Saute onion and garlic in olive oil until tender. Add zucchini and saute until almost tender. Add shrimp, a dash or two of oregano and white wine. Cook until shrimp are cooked through. If I’d had capers, I would have tossed those in, too at the end.

Toss the pasta in with the sauce until pasta is coated.

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Noodling with Zucchini

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I love pasta, but for obvious reasons, don’t eat it as often as I’d like. The other day I was having a serious craving for some simple fettuccine with Parmesan and a little butter, but I’m trying to watch my carbs so I decided to get creative.

I grabbed the zucchini and a vegetable peeler and decided to make the fettuccine out of the zucchini. It was pretty good and satisfied the pasta urge without destroying my nutritional intake for the day. Woo hoo! A win-win.

I just put some Parmesan, butter, salt and pepper on it, but you could use whatever sauce you wanted. It would taste great with a garlicky tomato sauce.

By the way, my friend Eddie told me I need to start taking pictures of these things when I make them so next time I’ll take a photo, before I dive in to the dish – promise.

Zucchini Fettuccine

2 zucchini
small pat of butter
salt and pepper to taste

Boil some salted water to blanch the zucchini.

With a vegetable peeler or mandoline, create long, thin strips with the zucchini. You want them just thick enough that they don’t tear – like pasta. I was able to do this with the vegetable peeler, but it would be easier with a mandoline. I left the skin on the zucchini, but you could peel it if you wanted.

Toss the zucchini ribbons in the boiling water for a minute or two – just blanch it; you don’t want the zucchini to get mushy. Drain the zucchini really well. I let mine sit for a couple of minutes to get all the water out.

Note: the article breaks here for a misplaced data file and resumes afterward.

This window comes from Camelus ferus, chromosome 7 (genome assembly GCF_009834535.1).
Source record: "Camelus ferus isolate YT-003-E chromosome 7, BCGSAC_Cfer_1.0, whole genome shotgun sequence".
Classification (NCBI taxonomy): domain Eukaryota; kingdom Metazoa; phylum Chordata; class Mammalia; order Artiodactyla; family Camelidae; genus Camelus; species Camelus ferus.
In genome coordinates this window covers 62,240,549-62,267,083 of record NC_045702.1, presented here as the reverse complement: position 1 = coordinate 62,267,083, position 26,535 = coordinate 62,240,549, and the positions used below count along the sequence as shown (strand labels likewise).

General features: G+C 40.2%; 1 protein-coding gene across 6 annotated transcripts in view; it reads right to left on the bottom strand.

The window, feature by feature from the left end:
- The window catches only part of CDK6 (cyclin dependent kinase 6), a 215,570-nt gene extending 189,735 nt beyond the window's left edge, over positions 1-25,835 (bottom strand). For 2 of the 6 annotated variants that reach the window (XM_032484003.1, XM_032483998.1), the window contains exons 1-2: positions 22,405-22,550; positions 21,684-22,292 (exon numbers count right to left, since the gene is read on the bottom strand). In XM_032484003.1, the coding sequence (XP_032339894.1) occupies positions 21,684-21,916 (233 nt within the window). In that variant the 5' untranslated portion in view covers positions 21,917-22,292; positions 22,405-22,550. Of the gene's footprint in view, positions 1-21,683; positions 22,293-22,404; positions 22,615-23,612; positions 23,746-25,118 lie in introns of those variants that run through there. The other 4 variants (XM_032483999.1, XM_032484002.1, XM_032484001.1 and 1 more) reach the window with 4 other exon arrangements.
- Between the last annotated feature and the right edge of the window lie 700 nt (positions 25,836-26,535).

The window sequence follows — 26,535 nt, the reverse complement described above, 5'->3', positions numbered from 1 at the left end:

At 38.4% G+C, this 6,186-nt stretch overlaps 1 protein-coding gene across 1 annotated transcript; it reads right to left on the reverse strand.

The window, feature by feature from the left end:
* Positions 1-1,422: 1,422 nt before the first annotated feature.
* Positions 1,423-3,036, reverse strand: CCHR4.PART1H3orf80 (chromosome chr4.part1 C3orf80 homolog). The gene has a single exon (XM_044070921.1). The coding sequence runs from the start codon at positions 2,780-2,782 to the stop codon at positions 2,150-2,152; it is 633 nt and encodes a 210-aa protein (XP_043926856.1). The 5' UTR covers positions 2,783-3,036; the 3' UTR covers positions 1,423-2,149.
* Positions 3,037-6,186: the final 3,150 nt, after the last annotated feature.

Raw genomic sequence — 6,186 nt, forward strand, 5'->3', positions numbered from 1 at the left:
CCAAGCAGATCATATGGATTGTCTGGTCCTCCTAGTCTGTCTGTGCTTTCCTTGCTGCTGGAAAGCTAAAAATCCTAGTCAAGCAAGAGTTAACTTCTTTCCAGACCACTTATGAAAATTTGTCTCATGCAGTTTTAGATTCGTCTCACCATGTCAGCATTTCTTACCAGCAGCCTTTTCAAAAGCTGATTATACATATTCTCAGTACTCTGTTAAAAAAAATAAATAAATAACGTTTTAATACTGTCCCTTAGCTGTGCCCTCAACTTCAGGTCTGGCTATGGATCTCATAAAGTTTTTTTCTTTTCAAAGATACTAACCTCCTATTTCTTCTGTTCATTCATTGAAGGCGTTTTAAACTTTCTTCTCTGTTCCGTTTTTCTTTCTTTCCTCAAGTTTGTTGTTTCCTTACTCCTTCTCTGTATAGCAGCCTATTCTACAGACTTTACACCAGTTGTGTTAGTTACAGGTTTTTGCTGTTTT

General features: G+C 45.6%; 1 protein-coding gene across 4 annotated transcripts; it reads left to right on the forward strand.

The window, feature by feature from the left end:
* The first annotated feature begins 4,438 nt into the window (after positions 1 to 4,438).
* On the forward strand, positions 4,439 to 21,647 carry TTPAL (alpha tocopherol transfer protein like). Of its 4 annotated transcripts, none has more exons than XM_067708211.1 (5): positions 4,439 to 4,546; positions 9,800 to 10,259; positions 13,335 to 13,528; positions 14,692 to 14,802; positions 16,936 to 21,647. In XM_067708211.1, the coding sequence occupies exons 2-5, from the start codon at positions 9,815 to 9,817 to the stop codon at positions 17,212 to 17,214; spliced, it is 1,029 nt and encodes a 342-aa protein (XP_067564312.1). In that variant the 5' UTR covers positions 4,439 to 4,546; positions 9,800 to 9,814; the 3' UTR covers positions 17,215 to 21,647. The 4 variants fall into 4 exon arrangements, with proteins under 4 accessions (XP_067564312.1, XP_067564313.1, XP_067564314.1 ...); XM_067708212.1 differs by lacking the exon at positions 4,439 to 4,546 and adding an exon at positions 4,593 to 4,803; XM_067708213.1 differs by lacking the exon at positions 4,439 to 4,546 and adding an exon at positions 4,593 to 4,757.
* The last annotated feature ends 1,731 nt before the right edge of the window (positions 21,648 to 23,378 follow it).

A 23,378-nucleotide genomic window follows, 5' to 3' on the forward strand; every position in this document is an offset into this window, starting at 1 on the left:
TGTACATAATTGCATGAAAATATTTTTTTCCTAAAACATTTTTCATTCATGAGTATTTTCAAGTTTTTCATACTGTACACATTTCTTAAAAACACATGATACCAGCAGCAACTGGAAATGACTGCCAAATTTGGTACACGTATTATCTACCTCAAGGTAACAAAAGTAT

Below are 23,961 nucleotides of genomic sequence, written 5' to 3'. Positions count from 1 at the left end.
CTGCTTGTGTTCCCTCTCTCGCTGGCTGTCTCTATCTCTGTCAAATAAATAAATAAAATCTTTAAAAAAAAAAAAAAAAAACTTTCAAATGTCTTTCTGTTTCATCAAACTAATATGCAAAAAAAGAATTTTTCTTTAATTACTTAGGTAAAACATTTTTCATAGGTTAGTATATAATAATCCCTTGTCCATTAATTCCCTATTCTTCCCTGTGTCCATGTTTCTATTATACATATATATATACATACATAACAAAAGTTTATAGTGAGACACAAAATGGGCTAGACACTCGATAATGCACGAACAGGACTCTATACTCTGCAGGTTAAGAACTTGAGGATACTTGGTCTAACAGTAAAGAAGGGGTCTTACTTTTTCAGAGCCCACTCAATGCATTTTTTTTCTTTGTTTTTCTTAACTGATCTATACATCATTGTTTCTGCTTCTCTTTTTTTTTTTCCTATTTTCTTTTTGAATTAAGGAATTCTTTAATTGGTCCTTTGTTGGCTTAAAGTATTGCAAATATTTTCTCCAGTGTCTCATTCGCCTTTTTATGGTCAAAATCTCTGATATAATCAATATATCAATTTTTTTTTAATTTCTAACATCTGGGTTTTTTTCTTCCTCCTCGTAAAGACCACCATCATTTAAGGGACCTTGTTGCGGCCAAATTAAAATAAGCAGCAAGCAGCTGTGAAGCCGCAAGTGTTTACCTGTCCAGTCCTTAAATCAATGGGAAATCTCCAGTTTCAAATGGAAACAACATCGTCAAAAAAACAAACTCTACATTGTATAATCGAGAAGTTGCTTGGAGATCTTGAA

Toss with your sauce or, in my case butter, Parmesan, salt and pepper.


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Kohlrabi Anyone?

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Despite the lack of posts, I have been cooking when I’m home (at least I’m getting it 1/2 done…). Recently, I decided to tackle Kohlrabi. All winter, I had seen this vegetable in the market and had no idea what it was. I mean, honestly, it’s weird looking.
I thought maybe it was some Asian vegetable or a cousin to fennel, which I don’t like. And then, just about the time my curiosity piqued, I got an e-mail from Simply Recipes (great blog by the way) with a Kohlrabi Ham Bake.
Clearly it was a sign from the universe that I was supposed to cook Kohlrabi. I was very interested to learn all the nerdy things about kohlrabi like that the name literally means cabbage turnip in German and that it is used a lot in Indian cooking. If I had ever had kohlrabi before, I didn’t know it.
So, off to the market and I bought my first kohlrabi and some ham from Berkshire farms. How was it? Well, it was good. Kohlrabi has a consistency and texture somewhere between a turnip and jicama, but it tastes like broccoli or cauliflower. I liked it. I don’t know that I’d eat it every day, but I liked it. I think next, I’ll try it in one of the Indian food recipes.
Kohlrabi Ham Bake Recipe
from Elise Bauer of Simply Recipes
3 Tbsp butter – I used olive oil instead of butter
4 kohlrabi, peeled and diced
8 ounces thick ham, diced
2 Tbsp fresh chopped parsley
3 egg yolks
1 cup heavy cream
2 Tbsp all-purpose flour
Pinch of mace (can substitute ground nutmeg) – I used nutmeg
Salt and freshly ground black pepper
Preheat oven to 350°F. In a large skillet, melt the butter on medium heat. Add the diced kohlrabi and gently cook for 8 to 10 minutes.
Beat the egg yolk, and whisk in the heavy cream, flour, mace, salt and pepper until well combined.
Place half of the cooked kohlrabi on the bottom of an oven-proof casserole dish. Layer on the diced ham and parsley. Top with the remaining kohlrabi. Pour the sauce ingredients over the kohlrabi and ham.
Bake for 30-35 minutes or until lightly browned on top. Serve immediately.
Serves 4.